Closed, but not forgotten


Over the course of time during our tenure at Elder, there have been quite a few restaurants and shops that have opened their doors to the Elder community, only to close them, and make us sad while doing so. No matter what background you come from, you’ve most likely gone through the closing of one of your favorite places, so let’s down a trip down memory lane.

Five Guys was the place to be if you had appreciation for a great burger. Originating in Florida, when the burger joint opened its doors to the citizens of the nasty ‘Nati, people were fired up to see what all the commotion was about. For the first several months, people lined all around the building to get a bite of a five guys’ burger, and the initial reaction was very positive as it seemed Five Guys’ was going to be a big instrument in the Cincinnati restaurant game.

five guys
‘The “dead zone” area that no restaurant can survive

One of the guys who was an early supporter of the joint was senior Ryan Furniss. Furniss told us that he and his grade school friends at Visitation would always want to go there as Vikings, as it seemed to be the best place to get some grub. “It was new, so I think that played a big factor in why we went there so much. We always wanted to go out and try something that wasn’t McDonalds,” Furniss said. He also complemented the restaurant’s soda machine, the Coca-Cola Freestyle, which allowed the customer to combine all the different types of soda along with flavors. Overall, there were over 150 different combinations, so this allowed Furniss and his friends to be creative.

With all the cool features and great food presented, you would have thought Five Guys’ would still be alive and kicking today, but a couple of huge factors led Five Guys to the restaurant grave. One being its location on Glenway next to Popeye’s and Wendy’s. Anyone that is a Wendy’s or Popeye’s fan understands the pain of getting in and out of the parking lot with the oncoming heavy traffic. With it taking 100 years to turn out of, the location of Five Guys’ put it at a disadvantage from the start. Another disadvantage for customers was the price. If you wanted the full Five Guys experience (burger, fries, and drink) you’d have to throw them over 10 bucks, which is way too much for a high school student who is struggling to find money to go out on the weekends. These two factors ultimately would bury Five Guys, and kept places like McDonald’s atop the burger game in Cincy.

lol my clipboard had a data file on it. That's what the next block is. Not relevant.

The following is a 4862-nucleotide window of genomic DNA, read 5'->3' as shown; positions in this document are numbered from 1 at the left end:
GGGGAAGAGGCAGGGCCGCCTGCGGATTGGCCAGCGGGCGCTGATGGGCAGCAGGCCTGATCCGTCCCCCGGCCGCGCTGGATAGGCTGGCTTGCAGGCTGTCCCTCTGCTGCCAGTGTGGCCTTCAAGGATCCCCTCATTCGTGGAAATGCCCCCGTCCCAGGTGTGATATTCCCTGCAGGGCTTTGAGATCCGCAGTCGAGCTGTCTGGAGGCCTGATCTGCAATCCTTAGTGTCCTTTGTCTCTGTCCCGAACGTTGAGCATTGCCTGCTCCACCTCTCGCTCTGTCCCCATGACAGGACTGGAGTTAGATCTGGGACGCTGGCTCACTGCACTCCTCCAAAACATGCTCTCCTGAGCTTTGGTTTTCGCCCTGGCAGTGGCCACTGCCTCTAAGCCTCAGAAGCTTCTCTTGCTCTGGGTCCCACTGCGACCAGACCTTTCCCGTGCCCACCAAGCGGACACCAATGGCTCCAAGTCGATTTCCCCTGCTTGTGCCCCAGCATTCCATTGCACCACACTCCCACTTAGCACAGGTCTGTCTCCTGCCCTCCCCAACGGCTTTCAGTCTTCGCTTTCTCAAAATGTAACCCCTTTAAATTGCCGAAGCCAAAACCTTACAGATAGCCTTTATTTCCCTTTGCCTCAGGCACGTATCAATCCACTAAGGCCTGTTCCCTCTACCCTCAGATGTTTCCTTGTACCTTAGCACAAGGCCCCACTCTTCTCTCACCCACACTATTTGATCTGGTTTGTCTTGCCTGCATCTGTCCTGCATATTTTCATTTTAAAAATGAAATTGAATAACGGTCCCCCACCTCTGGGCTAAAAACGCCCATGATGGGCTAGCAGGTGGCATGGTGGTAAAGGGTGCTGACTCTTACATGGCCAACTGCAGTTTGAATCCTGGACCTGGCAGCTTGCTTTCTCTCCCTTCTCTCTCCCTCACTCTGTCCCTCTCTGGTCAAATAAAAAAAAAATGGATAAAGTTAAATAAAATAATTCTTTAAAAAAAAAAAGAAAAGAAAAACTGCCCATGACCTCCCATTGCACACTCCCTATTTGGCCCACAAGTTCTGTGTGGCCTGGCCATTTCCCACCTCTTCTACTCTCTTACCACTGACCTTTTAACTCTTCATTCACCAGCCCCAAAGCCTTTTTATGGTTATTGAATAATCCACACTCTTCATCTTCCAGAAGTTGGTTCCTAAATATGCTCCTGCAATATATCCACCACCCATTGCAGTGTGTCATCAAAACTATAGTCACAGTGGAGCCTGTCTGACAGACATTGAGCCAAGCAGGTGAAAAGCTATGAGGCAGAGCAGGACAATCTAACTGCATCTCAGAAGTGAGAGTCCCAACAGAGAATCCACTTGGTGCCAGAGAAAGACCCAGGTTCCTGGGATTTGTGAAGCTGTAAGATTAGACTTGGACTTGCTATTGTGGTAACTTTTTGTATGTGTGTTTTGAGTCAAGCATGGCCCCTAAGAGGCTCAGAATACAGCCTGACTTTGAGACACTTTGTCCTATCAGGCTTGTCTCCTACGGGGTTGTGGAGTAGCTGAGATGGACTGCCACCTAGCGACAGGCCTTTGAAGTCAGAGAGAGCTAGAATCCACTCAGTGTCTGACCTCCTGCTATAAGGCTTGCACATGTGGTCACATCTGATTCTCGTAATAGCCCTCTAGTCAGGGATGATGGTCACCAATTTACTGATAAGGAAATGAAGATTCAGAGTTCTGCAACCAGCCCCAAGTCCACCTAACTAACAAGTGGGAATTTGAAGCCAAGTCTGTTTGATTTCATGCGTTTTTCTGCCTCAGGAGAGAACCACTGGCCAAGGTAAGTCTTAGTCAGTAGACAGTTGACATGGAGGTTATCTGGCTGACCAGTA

Another restaurant that formerly found itself across the street from Five Guys was Red Lobster, and just like the burger joint, the Lobster closed its doors for good and left some fans like Jake Helpinstine disappointed. “What can I say, I’m a big supporter of their cheddar biscuits. I could eat those suckers for the rest of my life and not be upset about it at all,” Helpinstine said. When looking for another supporter of the Lobster, we ran into food entrepreneur Mr. Bengal, who was very open on his opinion on the closed seafood restaurant. “Ate there once, never went back,” Thrill said. “It’s one of those places if I had a gift card I might consider going on, but nothing other than that. Just not my kind of place.”

Red Lobster
Mr. Bengal claims to have never worked behind the grill of a red lobster , but I don’t buy it. photoshopped by Sam Middendorf